Dalessandri to challenge Vallario | PostIndependent.com

Dalessandri to challenge Vallario

John Colson
Post Independent staff
Glenwood Springs, CO Colorado

GLENWOOD SPRINGS, Colorado – Former Garfield County Sheriff Tom Dalessandri wants his old job back, and hopes the county’s electorate is “ready for a change” after nearly eight years of the administration of incumbent Sheriff Lou Vallario.

Dalessandri, a Democrat, served two terms as the Garfield County Sheriff, from 1995 to January, 2003. He lost the post to Vallario, then a 15-year veteran of the Glenwood Springs Police Department, in the election of 2002.

The two will face off in a campaign leading up to the November general election.

Since leaving office, Dalessandri said, “I never lost track about what was going on, and people have talked to me over the years about what to do in their contacts with the sheriff’s department.”

And, he said, “I’ve just had so many people call me and ask me to run, I decided to do it.”

Dalessandri maintained that Vallario had “leadership issues right from the beginning” and questioned “his management of funds … the spending. He’s gotten very top heavy” by hiring “a lot more supervisors, a lot more managers” than Dalessandri found necessary.

For example, he noted, Vallario has three people working in his community relations and media relations department.

“I always talked to the media myself,” Dalessandri remarked, and Vallario ran in 2002 on a pledge to “handle public information officer duties, which include media relations, himself,” according to a Post Independent story.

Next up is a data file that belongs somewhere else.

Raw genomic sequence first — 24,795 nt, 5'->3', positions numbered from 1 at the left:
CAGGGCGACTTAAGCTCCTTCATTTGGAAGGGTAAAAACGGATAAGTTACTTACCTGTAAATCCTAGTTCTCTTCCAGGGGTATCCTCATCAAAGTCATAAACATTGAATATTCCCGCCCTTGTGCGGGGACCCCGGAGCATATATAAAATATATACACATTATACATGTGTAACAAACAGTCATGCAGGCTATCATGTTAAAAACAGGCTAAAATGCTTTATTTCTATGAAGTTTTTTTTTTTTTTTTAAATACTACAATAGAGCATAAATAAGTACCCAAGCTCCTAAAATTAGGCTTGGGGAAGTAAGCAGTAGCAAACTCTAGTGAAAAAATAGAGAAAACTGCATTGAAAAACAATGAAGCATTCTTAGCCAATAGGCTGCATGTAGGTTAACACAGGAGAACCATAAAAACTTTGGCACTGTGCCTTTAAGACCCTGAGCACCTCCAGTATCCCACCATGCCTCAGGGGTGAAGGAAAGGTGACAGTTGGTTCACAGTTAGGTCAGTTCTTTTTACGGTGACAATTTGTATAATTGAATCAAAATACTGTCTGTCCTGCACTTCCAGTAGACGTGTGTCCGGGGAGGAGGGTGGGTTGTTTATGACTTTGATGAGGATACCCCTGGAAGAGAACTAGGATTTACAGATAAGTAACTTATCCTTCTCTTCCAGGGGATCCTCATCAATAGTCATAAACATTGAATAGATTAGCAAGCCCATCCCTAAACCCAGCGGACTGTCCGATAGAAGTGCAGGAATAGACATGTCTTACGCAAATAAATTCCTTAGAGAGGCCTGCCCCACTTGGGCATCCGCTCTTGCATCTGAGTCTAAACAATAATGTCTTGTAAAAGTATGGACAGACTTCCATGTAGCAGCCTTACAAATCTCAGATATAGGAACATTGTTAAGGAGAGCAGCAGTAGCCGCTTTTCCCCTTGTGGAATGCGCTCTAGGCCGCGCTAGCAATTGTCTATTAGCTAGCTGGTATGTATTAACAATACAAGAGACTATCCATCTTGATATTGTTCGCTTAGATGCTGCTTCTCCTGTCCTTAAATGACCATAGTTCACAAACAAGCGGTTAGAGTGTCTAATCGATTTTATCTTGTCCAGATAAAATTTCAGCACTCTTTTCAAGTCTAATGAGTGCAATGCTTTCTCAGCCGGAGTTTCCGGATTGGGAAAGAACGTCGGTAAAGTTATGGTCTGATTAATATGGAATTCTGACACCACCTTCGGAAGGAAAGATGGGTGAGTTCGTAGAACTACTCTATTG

“He’s built a huge organization, at a time when the rest of us, those of us with businesses and in our home finances, are cutting our costs, cutting our budgets,” Dalessandri continued.

Among his criticisms leveled at Vallario were concerns about the department’s budget for 2010, which came to more than $18 million.

“Mine was under $10 million,” Dalessandri said, “and I had less than 100 people,” where the current department’s staff is close to 150.

Other departmental issues Dalessandri has considered questionable, he said, include the $235,000 purchase of the BearCat armored vehicle, which Dalessandri called “the war wagon,” and the department’s reliance on what Dalessandri called “gas guzzlers” – large vehicles used by deputies to patrol around the county.

He also questioned the need for “a $3 million sheriff’s annex in Rifle,” saying that when he read of the proposal, which was approved by the county commissioners, “I was beside myself. I couldn’t believe it. They have a perfectly good office up by the airport. All this just begs the question, why?”

For the past eight years, Dalessandri said, he has been running a private security firm with offices in Colorado and Louisiana, and teaching at law enforcement training academies at Colorado Mountain College and Trinidad State College at Alamosa.

He also has directed a five-year relief project for the town of Pearlington, Mississippi, which was devastated by Hurricane Katrina in 2005.

Vallario, reached by email late on Friday, reacted to the announcement by saying, “I’m confident that the people of Garfield County are happy with the tremendous progress and advancement of professionalism of the Sheriff’s Office over the past 8 years and maintain confidence in continuing with my leadership as their Sheriff … I welcome the competition.”


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